Over the past few weeks, my mind and time has been wrapped up in so many diversions. First, there was the baseball playoffs followed by the World Series. And then there was watching a 12-part miniseries from 1976 I DVR’ed. Plus, as always, there is my love of books that I never neglect. All that plus trying to get in a round of golf every now and then and just trying to keep up with life’s everyday routine can certainly create havoc with one’s schedule. But I manage to create a sense of order to the muddled state I find myself wading through and come out on top of the self-created chaos surrounding me.
Where you’ll likely find me when my eyes aren’t stuck to the TV or my nose isn’t stuck in a book.
As for the baseball, those of you who follow this blog already know that my favorite team is the Atlanta Braves. Unfortunately, once again they failed to make the playoffs though they did improve this year, improving from finishing last in their division to third. But after those 14 consecutive years of winning their division, they, as all teams do, find themselves rebuilding, and from what I’ve seen so far, new success lies not far over the horizon. That may be a true fan’s optimism, but hopes are free!
Still, I truly did enjoy the World Series. The two teams I initially pulled for didn’t win but it still turned into one of the best World Series I’d ever seen. And I was happy to see the team I pulled for, the Houston Astros, win their first ever world championship in their 56th year of existence after holding the record for being in the MLB the longest time without winning a championship.
RICH MAN, POOR MAN
As for the miniseries I watched, it was Rich Man, Poor Man, based on the 1969 novel of the same name by Irwin Shaw. I remember watching this along with my mom and then getting the book for the both of us. And both were the greatest! What’s cool about this series is that it was the first time I’d ever seen Peter Strauss and Nick Nolte. Nolte looked so young, though he was already 35 when this was filmed.
Talia Shire also appeared in this series, following her appearances in the first two Godfather movies and prior to her being seen in Rocky and its following sequels. Ed Asner had a major role in this series and he went on to star in Lou Grant, reprising a role he had in The Mary Tyler Moore Show, becoming one of only two actors to win an Emmy Award for a sitcom and a drama for the same role. And there was Norman Fell, who went on to star as the hard-nosed landlord Stanley Roper on the hit sitcom Three’s Company.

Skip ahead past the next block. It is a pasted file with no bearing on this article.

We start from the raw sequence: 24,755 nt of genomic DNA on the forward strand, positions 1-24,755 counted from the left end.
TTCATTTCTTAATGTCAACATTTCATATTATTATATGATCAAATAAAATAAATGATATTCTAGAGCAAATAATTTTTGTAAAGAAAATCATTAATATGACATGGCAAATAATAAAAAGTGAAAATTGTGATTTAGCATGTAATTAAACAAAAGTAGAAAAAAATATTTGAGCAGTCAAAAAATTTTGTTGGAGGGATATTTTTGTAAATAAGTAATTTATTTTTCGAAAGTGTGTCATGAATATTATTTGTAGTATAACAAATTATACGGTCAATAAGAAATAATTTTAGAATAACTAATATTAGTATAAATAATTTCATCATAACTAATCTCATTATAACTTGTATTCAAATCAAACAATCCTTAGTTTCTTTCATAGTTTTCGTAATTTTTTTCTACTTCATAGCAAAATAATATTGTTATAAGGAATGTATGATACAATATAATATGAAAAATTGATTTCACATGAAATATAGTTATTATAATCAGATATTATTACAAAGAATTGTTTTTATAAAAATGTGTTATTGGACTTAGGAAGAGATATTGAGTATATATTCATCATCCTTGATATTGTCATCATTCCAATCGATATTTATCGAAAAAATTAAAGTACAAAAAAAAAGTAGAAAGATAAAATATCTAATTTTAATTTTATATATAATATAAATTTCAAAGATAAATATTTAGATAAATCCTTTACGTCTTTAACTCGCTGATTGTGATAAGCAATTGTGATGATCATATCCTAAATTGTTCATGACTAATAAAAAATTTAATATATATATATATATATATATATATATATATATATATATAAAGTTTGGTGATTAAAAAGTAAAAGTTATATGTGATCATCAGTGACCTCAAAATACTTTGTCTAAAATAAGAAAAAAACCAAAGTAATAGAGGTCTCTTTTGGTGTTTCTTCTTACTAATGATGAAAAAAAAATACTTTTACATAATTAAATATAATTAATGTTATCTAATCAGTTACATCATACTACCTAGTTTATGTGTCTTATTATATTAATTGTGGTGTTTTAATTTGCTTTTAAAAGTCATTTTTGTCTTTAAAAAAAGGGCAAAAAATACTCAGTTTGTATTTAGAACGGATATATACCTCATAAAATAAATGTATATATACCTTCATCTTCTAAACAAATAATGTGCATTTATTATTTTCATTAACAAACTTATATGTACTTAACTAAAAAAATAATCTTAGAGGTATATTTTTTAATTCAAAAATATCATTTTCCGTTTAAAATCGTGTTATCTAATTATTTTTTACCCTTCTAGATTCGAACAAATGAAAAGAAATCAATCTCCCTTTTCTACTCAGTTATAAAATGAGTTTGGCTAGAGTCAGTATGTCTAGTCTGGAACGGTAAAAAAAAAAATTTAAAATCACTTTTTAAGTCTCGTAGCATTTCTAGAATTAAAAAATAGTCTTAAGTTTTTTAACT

And seeing the series again allowed me to see so many great actors who had already made their name such as Dorthy McGuire, Dorthy Malone, and Ray Milland. But this is just a few of the many familiar actors that appeared in this series which truly had an all-star cast.
On my last three visits here, I’ve shared my love of the great author Thomas Wolfe with you. And even now, I’m in the process of reading another one of his great works, Of Time and the River, the sequel to his first novel, Look Homeward Angel. Ironically, he died at the young age of 37, seeing less than half of his work published in his lifetime, leaving behind two complete, unpublished novels in the hands of his publisher. But after I finish Of Time and the River, those next two novels, The Web and the Rock and You Can’t Go Home Again, are #1 on my reading list.
NORTH CAROLINA TAR HEELS
But now it is time to “switch gears” and move on to my next sports-love, college basketball. And just as the Atlanta Braves are my favorite baseball team, the University of North Carolina Tar Heels, my home-state team, is my fave college team. Hopefully, as opposed to the Braves still working their way back to the top, the Tar Heels job for this season is to remain there, seeing that they are the defending national champions. So, here goes, a new basketball season begins in two days when Carolina plays their first game, while I write at this minute, I continue my countdown to the Braves first game of the 2018 season, 140-days, and counting!